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Mailing Address

Box 7125
Davidson, NC 28035

Shipping Address

209 Ridge Road
Davidson, NC 28035


English Major

The English Department provides you with a depth and breadth of literary knowledge while teaching you to explore problems creatively, to be sensitive to life's diversity, and to read the world critically and thoughtfully.

To declare a major in English, please select a faculty member (not visiting) and request that the professor serve as your adviser. Pick up the appropriate form from the Registrar's Office and take it to the department chair for approval.

If the adviser you selected cannot take any more advisees, then you will decide on a second choice with the chair. Your choice of adviser is extremely important as he/she will help you design a major program and provide advice, and/or recommendations for jobs and graduate school.

English Major Requirements

The English major consists of ten courses, as follows:

  1. ENG 220: Literary Analysis, the gateway course to the major, by the end of the sophomore year
  2. One course in each of the following three categories: Diversity, Historical Approaches, and Innovation
  3. Five elective courses (two of which may be taken outside the department, either in residence or abroad, pending approval of the syllabi and completed work by a department subcommittee)
  4. A capstone experience in the senior year

Categories 2 and 3 will include two courses at the 200 level and two courses at the 300 level. Students must also have two courses at the 400 level, one of which fulfills category 4. No more than one English course at the 100-level will count for credit toward the major.

Progression and Sequencing: The successful English major follows an effective sequencing of courses. To that end, all majors will take:

  • Two 200-level courses by the end of sophomore year, one of which is ENG 220
  • At least one 300-level course by the end of the junior year
  • Two 400-level courses in the junior and/or senior year

Any exceptions to the above sequencing must be approved by the English department chair.

All English majors will maintain a Davidson Domains site to which they will upload one (or more) of their essays from the gateway course (ENG 220), along with other writing samples from 200- and 300-level courses.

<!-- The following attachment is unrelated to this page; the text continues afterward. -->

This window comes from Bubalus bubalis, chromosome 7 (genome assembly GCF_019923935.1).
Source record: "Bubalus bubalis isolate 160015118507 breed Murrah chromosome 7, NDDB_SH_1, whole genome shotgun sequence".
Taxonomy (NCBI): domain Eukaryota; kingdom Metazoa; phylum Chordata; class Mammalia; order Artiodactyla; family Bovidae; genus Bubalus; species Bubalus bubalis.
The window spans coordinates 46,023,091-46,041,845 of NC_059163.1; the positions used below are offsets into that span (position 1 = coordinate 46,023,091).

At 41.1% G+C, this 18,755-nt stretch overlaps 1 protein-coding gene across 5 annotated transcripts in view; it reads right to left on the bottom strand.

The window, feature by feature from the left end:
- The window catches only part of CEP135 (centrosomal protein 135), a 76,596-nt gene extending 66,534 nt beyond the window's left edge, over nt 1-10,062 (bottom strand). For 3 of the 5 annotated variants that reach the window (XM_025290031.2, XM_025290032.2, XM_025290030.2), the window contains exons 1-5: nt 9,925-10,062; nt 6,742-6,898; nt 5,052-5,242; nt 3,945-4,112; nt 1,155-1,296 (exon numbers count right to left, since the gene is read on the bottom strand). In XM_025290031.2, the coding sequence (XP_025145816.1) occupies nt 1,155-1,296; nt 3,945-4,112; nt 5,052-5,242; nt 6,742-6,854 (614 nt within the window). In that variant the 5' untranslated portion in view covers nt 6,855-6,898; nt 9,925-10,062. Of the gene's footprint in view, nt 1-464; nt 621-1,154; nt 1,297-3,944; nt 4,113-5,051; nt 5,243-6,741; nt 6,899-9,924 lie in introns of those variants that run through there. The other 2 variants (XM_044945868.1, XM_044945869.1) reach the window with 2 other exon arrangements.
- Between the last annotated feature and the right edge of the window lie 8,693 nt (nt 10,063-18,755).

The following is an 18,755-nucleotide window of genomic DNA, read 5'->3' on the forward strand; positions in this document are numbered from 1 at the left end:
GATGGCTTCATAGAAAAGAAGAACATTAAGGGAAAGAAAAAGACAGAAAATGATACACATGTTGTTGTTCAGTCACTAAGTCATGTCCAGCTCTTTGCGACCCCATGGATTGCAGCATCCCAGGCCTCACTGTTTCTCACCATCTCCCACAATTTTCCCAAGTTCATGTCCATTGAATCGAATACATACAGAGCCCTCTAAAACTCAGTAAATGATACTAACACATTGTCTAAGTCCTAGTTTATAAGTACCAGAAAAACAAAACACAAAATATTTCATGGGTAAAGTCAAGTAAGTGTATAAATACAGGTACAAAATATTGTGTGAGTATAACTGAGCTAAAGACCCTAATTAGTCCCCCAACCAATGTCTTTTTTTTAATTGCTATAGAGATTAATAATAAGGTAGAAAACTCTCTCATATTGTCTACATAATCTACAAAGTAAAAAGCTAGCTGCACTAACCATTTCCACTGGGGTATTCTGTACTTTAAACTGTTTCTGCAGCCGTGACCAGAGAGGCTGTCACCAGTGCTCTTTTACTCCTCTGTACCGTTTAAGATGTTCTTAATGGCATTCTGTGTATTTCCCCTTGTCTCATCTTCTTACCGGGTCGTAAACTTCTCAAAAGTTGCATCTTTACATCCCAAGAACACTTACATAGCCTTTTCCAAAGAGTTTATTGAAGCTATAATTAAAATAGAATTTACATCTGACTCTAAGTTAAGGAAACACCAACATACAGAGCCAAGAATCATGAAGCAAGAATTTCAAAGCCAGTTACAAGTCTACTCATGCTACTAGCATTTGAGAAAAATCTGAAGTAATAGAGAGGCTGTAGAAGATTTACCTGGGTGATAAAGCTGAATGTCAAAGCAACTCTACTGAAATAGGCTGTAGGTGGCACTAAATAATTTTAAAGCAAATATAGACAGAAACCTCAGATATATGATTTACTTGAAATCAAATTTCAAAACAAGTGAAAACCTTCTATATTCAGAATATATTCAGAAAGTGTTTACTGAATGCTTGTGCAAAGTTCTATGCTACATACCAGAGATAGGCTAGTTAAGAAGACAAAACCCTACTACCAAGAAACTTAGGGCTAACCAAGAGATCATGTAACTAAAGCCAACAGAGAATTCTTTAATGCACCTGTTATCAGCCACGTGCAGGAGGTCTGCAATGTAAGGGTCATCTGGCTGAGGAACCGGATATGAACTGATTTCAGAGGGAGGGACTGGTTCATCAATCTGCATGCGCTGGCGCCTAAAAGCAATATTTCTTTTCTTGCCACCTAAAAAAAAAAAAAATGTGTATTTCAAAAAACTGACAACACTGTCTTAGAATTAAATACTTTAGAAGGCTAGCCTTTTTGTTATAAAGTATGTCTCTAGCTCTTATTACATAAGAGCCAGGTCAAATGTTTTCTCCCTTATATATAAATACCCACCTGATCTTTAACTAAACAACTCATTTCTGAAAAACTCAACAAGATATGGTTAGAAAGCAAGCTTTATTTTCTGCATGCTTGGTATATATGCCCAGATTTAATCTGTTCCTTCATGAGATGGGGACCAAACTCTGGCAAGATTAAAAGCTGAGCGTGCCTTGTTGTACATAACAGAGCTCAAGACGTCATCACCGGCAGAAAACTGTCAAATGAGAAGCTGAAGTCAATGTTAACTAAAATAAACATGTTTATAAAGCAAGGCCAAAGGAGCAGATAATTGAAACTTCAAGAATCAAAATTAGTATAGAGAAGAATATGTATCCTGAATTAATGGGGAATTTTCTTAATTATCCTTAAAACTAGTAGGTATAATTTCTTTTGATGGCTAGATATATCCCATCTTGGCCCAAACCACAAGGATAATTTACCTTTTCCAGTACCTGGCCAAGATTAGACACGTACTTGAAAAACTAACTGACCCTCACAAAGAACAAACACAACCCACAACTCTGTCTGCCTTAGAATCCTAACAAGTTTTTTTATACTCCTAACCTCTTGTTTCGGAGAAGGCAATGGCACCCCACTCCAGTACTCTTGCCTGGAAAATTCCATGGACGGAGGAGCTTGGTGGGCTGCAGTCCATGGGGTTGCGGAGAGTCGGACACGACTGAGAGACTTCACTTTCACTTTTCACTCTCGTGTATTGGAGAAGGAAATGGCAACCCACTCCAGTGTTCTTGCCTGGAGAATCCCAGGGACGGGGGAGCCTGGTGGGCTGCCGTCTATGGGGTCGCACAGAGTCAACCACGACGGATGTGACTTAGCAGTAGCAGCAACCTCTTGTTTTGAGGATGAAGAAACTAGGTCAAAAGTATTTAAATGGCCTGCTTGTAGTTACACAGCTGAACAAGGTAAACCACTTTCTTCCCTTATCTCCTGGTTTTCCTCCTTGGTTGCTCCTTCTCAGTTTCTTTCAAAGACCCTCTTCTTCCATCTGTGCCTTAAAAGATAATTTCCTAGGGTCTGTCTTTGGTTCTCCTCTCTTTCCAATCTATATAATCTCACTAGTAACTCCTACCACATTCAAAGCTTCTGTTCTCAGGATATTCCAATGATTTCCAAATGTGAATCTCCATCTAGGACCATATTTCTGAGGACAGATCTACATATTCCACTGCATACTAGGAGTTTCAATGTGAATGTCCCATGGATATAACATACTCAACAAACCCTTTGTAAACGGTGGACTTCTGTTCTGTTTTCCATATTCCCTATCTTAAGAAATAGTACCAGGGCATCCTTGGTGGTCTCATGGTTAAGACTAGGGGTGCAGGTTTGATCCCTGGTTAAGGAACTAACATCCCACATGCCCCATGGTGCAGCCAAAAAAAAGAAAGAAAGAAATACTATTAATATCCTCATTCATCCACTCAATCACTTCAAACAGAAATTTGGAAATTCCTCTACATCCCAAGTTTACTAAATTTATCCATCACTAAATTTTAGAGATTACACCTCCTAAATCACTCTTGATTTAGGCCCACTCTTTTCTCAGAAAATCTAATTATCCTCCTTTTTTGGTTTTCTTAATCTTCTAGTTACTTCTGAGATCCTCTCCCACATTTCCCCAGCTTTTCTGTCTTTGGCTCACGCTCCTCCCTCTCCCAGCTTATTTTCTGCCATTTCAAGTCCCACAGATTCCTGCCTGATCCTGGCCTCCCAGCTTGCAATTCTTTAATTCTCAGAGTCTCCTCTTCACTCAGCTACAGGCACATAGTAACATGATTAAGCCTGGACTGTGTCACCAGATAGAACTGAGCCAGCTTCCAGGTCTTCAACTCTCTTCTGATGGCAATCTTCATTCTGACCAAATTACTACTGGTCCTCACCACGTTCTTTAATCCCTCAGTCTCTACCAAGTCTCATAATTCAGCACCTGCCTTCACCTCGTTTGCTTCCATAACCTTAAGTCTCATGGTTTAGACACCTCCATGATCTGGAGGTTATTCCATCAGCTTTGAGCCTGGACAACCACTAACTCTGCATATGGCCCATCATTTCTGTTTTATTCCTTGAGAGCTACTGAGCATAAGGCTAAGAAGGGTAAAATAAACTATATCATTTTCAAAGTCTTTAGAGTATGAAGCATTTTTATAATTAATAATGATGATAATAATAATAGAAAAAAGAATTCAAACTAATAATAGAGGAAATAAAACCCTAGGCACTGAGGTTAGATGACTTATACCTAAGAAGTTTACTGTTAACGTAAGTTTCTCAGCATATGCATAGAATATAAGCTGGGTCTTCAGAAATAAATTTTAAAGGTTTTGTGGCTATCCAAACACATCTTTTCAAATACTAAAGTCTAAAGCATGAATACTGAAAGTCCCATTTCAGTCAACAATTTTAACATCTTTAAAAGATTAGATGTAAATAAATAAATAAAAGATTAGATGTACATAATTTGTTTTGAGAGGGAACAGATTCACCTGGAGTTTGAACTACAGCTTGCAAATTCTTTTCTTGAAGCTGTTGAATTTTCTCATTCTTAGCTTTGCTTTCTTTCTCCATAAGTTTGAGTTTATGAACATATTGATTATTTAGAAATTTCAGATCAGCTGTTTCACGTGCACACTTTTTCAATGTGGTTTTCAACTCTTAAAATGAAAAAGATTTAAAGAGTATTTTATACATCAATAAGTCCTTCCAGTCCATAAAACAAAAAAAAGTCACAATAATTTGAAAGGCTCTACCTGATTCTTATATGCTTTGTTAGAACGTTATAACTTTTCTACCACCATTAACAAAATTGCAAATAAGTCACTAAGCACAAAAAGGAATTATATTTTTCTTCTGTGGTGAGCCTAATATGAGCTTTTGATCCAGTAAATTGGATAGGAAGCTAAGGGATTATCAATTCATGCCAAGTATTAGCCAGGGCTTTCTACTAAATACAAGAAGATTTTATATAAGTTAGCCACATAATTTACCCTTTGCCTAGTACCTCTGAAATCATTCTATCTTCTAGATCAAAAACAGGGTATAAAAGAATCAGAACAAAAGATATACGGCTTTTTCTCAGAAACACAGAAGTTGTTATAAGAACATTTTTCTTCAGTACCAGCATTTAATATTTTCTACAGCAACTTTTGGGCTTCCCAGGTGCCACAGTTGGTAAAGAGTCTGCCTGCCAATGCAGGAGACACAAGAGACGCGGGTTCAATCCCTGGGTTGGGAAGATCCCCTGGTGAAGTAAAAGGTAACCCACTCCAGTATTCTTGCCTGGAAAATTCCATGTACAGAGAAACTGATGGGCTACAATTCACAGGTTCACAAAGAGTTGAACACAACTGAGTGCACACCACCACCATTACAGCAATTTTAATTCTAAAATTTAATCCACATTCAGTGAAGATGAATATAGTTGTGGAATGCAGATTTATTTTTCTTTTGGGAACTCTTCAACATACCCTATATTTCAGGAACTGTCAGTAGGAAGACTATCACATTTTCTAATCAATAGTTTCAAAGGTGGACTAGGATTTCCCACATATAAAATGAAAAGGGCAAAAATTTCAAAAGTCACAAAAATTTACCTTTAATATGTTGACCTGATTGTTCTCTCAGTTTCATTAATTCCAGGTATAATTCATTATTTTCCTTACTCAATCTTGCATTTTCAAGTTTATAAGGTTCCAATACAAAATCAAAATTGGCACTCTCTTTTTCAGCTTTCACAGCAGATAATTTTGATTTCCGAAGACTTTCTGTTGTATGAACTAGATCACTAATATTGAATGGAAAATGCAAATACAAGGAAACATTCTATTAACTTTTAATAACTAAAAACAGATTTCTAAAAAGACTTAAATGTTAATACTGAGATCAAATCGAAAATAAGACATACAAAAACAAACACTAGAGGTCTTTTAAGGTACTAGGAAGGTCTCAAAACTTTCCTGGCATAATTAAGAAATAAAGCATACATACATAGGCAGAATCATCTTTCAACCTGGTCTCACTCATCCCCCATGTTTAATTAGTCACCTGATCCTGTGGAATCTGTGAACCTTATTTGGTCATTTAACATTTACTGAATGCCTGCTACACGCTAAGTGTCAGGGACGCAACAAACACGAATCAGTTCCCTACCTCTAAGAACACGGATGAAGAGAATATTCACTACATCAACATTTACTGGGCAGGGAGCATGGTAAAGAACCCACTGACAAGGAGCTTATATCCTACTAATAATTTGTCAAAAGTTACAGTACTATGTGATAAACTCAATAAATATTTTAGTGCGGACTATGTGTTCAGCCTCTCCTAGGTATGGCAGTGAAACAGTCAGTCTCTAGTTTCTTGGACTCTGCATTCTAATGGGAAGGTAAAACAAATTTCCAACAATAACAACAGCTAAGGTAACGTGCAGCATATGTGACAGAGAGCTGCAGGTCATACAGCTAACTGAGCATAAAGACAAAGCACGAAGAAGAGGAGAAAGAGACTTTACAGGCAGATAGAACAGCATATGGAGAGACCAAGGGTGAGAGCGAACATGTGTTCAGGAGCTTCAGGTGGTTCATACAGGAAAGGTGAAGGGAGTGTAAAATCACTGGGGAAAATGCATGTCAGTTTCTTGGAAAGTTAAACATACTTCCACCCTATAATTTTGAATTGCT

To determine whether you should pursue the old or revised major, log into Degreeworks and play the "what if" game:

  • Log into your Banner Self-Service account using Internet Explorer, Firefox, Safari, or Chrome
  • Go to Degreeworks
  • Select the "What if" button
  • Select 2015/16 as the Catalog year (this is crucial)
  • Pick English as your major (you do not have to be a declared English major)
  • Have the "Process What-if" routine run, and you will know what requirements you have met, what still remains to be done, and what courses offered this semester would satisfy your remaining requirements

Additional information about the English major is available in the College Catalog.

Literary Analysis

English 220 lays the foundation for the three introductory historical survey courses (240, 260, 280) and for upper-level literature courses. Prospective English majors are encouraged to take English 220 as early as possible. The purpose of English 220 is to address many of the essential questions that confront a student of literature.

  • What do we do when we study "English?"
  • How do we determine that a text is "literature" and how does that determination affect our reading of it?
  • How do we account for the author's intentions in our response to the text?
  • What is required in the formal analysis of language, structure, sound, and rhythm in literature?
  • What do history, politics, and gender have to do with the discovery of meaning in a literary text?
  • What is the range of possibility in the reading and interpretation of literary texts?
  • What is the value of studying literature at all?

English 220 explores these and other critical issues through well-informed discussion and writing on selected texts of poetry, fiction, and drama by major authors in world literature.